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DECC: Total Mobilizing Rigs for Elgin Relief Well

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DECC: Total Mobilizing Rigs for Elgin Relief Well s

Total is mobilizing two rigs to drill a relief well in efforts to halt a gas leak from the Elgin platform in the North Sea, according to the U.K Department of Energy and Climate Change (DECC). The firm is also seeking a second solution of pumping heavy mud into the well, DECC added.

Total confirmed earlier Thursday that it may have identified the source of the gas leak that caused it to evacuate staff from the Elgin platform on Sunday. Meanwhile, the firm insisted that the still-alight flare on the platform does not pose any immediate risk.

After reports early Thursday morning that Total had a "good idea" of the source of the gas leak on its Elgin platform, a spokesperson for the firm told Rigzone: "We believe the hydrocarbons are coming from a rock formation above the reservoir at a depth of 4,000 meters (13,120 feet)."
 
On Wednesday evening, Total released a press statement explaining the situation regarding the flare on the Elgin platform.
 
"The flare is an integral part of the platform's safety system. In an emergency, it is used to safely evacuate all the gas from the platform. During the incident, it performed this task perfectly, allowing everyone to evacuate safely," said Total.
 
"The flare is still lit because when the platform is shut down and de-pressurized in an emergency, it cannot be fully purged as done in a controlled shutdown. This is perfectly normal. Some liquids do remain in the system and these liquids are now evaporating.  As these liquids evaporate, the flow of hydrocarbons to the flare will exhaust itself and the flare should burn out."
 
The statement concluded: "At present the flare does not pose any immediate risk as the layout is designed to take into account the prevailing wind direction, ensuring that these winds are taking any gas from a potential leak in the wellhead area in the opposite direction to the flare. This is in fact exactly what is happening. The wind is forecast to remain in its current direction for the coming days.  You can be assured that this is being reviewed on a constant basis and should this change any impact is being assessed.  In parallel we are investigating solutions to extinguish the flare if it does not burn out by itself."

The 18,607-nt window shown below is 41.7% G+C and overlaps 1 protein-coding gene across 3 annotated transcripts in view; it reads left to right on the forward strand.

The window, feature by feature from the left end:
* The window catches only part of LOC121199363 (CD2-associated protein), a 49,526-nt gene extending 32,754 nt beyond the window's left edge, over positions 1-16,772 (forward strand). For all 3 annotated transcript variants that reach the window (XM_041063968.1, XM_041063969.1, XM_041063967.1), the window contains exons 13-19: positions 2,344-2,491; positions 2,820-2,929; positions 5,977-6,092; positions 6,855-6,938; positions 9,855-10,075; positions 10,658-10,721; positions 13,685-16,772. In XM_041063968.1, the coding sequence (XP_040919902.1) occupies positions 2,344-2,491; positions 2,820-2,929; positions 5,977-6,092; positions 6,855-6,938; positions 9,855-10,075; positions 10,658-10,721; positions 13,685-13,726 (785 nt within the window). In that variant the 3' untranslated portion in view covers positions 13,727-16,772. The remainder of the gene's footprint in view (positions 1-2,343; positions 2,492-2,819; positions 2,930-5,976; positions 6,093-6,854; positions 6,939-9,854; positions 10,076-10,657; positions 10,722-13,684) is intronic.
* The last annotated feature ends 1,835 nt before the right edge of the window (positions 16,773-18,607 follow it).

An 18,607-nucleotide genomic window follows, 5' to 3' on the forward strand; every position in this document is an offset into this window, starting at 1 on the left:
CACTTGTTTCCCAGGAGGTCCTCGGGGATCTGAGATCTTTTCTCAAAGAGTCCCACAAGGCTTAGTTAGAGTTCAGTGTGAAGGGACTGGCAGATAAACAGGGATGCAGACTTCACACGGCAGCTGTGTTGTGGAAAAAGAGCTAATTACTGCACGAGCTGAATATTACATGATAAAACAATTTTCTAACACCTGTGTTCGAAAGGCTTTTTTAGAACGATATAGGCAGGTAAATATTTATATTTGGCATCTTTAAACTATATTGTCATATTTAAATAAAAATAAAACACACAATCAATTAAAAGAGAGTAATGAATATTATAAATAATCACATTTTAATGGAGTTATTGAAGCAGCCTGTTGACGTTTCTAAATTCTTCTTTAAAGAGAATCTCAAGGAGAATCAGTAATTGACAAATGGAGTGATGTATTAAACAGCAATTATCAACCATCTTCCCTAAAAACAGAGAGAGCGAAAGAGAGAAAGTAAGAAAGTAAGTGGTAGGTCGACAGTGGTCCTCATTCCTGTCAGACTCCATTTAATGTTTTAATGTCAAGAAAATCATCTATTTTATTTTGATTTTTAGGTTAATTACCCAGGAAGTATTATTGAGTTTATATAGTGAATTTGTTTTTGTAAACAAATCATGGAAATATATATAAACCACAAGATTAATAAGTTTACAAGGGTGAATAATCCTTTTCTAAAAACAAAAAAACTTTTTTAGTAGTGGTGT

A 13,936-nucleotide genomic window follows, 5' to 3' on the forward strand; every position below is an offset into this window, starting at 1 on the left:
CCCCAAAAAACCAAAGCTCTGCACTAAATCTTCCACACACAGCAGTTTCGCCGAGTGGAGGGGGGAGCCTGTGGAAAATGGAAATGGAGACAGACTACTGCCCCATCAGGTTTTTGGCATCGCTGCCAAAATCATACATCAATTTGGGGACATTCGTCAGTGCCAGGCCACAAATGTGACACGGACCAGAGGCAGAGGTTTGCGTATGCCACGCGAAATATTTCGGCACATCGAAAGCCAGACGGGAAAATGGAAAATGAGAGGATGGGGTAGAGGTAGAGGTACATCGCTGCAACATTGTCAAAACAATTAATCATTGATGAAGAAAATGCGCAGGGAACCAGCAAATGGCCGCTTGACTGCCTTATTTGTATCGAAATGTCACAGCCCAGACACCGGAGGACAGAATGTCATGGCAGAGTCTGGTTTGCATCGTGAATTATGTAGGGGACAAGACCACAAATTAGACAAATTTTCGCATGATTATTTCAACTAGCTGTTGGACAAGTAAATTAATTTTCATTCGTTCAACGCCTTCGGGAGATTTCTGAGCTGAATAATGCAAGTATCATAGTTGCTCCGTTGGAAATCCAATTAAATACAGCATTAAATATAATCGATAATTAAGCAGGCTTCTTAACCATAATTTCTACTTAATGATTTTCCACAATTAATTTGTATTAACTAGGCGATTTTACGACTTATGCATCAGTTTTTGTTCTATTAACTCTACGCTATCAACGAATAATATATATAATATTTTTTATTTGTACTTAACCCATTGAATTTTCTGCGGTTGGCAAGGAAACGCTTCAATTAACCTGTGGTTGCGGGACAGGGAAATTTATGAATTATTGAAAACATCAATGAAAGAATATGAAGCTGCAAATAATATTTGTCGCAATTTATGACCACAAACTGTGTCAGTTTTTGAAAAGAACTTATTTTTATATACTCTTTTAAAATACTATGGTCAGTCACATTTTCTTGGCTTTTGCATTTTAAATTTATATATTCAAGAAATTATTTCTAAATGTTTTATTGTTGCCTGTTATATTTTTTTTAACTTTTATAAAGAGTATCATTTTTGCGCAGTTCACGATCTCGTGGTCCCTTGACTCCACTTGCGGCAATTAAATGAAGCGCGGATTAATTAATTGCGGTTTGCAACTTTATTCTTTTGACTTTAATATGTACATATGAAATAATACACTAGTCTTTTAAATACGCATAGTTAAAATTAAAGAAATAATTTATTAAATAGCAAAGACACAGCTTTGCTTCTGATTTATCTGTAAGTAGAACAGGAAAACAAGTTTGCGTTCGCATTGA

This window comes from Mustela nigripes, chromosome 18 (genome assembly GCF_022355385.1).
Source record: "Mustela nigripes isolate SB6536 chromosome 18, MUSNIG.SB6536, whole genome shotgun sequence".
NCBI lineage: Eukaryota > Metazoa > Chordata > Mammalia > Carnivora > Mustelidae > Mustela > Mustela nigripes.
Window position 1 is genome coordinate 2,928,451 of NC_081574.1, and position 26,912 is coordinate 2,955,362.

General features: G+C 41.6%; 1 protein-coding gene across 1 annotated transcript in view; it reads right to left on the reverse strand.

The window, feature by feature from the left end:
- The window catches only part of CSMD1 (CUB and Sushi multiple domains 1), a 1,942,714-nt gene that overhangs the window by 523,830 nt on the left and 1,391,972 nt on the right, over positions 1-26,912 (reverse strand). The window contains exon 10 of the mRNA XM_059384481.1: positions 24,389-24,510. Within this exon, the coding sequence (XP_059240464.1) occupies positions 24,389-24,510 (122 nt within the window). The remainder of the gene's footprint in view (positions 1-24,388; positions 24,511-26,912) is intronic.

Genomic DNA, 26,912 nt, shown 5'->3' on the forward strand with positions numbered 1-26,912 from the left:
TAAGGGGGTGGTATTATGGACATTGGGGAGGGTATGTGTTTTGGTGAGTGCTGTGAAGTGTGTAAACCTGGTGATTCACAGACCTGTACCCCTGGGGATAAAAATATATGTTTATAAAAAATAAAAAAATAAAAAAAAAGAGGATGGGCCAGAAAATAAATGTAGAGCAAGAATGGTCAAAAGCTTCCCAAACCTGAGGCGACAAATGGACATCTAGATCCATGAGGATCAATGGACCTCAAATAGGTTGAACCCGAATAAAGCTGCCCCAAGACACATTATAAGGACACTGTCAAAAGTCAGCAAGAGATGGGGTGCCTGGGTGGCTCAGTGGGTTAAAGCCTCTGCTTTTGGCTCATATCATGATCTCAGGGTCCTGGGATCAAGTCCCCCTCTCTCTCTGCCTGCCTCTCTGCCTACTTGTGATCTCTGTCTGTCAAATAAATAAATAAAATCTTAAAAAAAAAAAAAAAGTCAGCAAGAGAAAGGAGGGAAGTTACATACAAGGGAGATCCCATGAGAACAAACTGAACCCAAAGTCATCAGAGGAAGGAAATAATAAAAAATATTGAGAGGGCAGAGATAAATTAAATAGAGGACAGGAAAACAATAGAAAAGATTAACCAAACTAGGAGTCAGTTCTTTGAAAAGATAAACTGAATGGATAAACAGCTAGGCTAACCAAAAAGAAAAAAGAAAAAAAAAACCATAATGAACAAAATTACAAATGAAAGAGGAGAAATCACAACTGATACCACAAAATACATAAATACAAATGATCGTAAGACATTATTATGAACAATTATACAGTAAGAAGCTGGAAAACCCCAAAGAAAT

The latest developments came after ratings agency Fitch on Wednesday morning described the incident as not being as serious as BP's Deepwater Horizon accident in 2010, although it said that a "worse-than-base-case" scenario where the French major had to shut down the Elgin field could cost Total as much as $7.6 billion – which would include $4.1 billion to compensate its partners in the field.
 
The leak, which occurred Sunday, also forced Royal Dutch Shell to evacuate staff from two of its platforms in the area.

 



A former engineer, Jon is an award-winning editor who has covered the technology, engineering and energy sectors since the mid-1990s. Email Jon at jmainwaring@rigzone.com

WHAT DO YOU THINK?

Post a Comment Generated by readers, the comments included herein do not reflect the views and opinions of Rigzone. All comments are subject to editorial review. Off-topic, inappropriate or insulting comments will be removed.
Pierre Treilly | Mar. 31, 2012
Is this gaz coming from the production casing? In that case it could be a tubing connection problem. This gaz is very corrosive.( H2S, CO2 ) Is the material correct? If not, some other leak may occur. Total UK has got some problems with the supply of this tubings some years ago !

Mike | Mar. 30, 2012
Im still a bit confused as to why a relief well is needed. Is this gas coming up the casing? Is a bad cement job involved?

Daniel Dominick | Mar. 29, 2012
Is the question being asked if this is a hydraulic fracking incident and notifying the rest of the industry, if it is the case. OF COURSE SOME MIGHT CALL THAT SCARE MONGERING. How many relief wells will it take to stem the flow of this reservoir, and how many cubes is estimated to be in this resevoir. How big a blow is this going to be to the UK economy.


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